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Are visa approval delays keeping free-spending international tourists from visiting L.A.?

Tourists gather on Hollywood Boulevard
Tourists gather on Hollywood Boulevard to check out the Walk of Fame and other sites in 2021. A travel trade group worries that delays in visa approvals are keeping international visitors — and their tourism spending — from the U.S.
(Gina Ferazzi / Los Angeles Times)

Los Angeles was one of the nation’s hottest tourist destinations before the pandemic struck, reporting a record 51 million domestic and international visitors, who spent $25 billion on hotel stays, meals, tour buses and souvenirs.

With most pandemic travel restrictions gone, the nation’s tourism leaders say delays by the federal government in approving tourist visas are now robbing L.A. and other U.S. tourist destinations of millions of visitors and billions of dollars in tourism spending.

“Outrageous wait times send a message to travelers that the United States is closed for business,” Geoff Freeman, chief executive of the U.S. Travel Assn., the nation’s travel trade group, said Thursday.

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The U.S. Travel Assn. released a study Thursday, estimating that in 2023, the U.S. is projected to lose $11.6 billion in tourism spending because 6.6 million international travelers will be unable to get visitor visas to travel to the U.S. in a timely manner. Wait times of 400 days and longer to get an interview for a visitor’s visa have deterred potential tourists primarily from Brazil, India and Mexico, according to the study.

Instead of visiting the U.S., most of those travelers would probably choose another vacation destination if visa wait times exceeded a year, the survey of nearly 2,500 potential tourists from Brazil, India and Mexico determined.

Jet fuel prices have been dropping dramatically since May, yet airfares for Thanksgiving and Christmas will be the highest in years.

Adam Burke, chief executive of the Los Angeles Tourism and Convention Board, agreed that longer waits for visa interviews are keeping international tourists from visiting the region, but he commended federal officials for trying to address the problem.

“We know there is tremendous pent up demand for travel to the U.S., which is being hindered by these delayed visa wait times,” Burke said in a statement.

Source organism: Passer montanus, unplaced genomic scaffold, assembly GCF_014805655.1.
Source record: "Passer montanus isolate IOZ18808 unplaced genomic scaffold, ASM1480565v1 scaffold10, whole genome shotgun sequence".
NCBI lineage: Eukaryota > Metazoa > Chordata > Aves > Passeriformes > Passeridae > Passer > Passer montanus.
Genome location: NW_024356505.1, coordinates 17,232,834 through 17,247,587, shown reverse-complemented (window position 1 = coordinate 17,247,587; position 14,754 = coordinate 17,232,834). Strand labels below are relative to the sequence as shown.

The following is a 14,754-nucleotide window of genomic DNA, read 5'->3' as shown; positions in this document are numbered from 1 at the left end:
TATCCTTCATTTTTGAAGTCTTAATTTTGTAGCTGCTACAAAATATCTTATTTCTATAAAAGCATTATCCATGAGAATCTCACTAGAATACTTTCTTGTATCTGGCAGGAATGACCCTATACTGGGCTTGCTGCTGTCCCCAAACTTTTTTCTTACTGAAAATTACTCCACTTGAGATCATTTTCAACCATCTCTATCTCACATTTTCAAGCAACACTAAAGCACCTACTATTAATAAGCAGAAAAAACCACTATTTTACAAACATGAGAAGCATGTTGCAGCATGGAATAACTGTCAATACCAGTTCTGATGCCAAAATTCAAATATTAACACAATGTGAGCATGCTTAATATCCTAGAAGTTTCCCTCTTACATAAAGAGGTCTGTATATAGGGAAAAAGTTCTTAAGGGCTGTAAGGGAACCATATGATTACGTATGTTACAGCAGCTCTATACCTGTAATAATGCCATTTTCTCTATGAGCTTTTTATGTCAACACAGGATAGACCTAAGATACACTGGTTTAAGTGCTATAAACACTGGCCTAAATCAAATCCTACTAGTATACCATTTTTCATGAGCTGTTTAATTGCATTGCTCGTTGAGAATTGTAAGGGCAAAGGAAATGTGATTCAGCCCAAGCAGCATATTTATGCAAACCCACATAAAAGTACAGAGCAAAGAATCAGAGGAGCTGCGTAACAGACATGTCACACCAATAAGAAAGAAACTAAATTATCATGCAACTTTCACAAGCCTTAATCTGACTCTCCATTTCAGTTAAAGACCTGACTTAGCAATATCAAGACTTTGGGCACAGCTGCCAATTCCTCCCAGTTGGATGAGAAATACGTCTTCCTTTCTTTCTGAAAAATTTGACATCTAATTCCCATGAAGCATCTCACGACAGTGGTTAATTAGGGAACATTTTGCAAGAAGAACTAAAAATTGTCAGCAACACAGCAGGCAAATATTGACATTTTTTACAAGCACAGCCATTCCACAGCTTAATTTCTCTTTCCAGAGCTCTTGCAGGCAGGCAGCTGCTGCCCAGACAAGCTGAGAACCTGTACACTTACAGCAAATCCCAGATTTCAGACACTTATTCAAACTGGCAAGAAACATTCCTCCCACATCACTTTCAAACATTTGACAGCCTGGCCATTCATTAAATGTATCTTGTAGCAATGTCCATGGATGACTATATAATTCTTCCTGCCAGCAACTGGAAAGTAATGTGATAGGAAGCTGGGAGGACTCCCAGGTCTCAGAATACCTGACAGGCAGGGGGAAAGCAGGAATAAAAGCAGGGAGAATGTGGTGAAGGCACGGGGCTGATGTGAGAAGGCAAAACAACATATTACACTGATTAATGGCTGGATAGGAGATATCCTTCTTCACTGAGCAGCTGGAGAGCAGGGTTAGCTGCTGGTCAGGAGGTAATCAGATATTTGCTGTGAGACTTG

The tourism and convention board is forecasting 5.3 million international visitors for the fiscal year that ends June 30, 2023, a 58% increase over the prior year.

The U.S. Department of State, which oversees approval of visas for travelers from certain countries, has been hampered by the COVID-19 pandemic, and many embassies and consulates “continue to face staffing challenges that began during the pandemic,” a spokesperson for the agency said in a statement.

The department has bolstered staffing levels, partly by hiring diplomats’ family members, to cut the wait times for visa interviews, the agency said.

“Visa processing is rebounding faster than projected, after a near-complete shutdown and freezing of resources during the pandemic,” the statement said.

Disneyland Resort visitors will soon get to wear a wristband that gives them access to the park, helps them to skip long queues and pulses and glows to the beat of the nighttime light shows.

International visitors spent $13.7 billion in the U.S. in August, according to the U.S. Department of Commerce, up from $6.8 billion in 2021 but less than the $19.5 billion spent in 2019.

In Los Angeles, international visitors have accounted for less than 10% of all tourists but generated more than their share of spending because they tend to stay longer and buy more meals, drinks and souvenirs than domestic visitors. Before the pandemic, the number of visitors from China was growing dramatically, prompting several shopping centers in Los Angeles to hire Mandarin-speaking translators to accommodate the tourists.

The U.S. Department of Commerce announced plans in June to launch a five-year plan to attract 90 million international visitors, who would spend an estimated $279 billion annually by 2027.

When asked during a news conference about the long waits to get visa interviews, Grant Harris, the assistant secretary of commerce for industry and analysis, put part of the blame for the delays on the pandemic and said his department was working to reduce the visa wait times.

“This is going to be something that we want to continue to work on so that we are facilitating travel to and within the United States,” he said.


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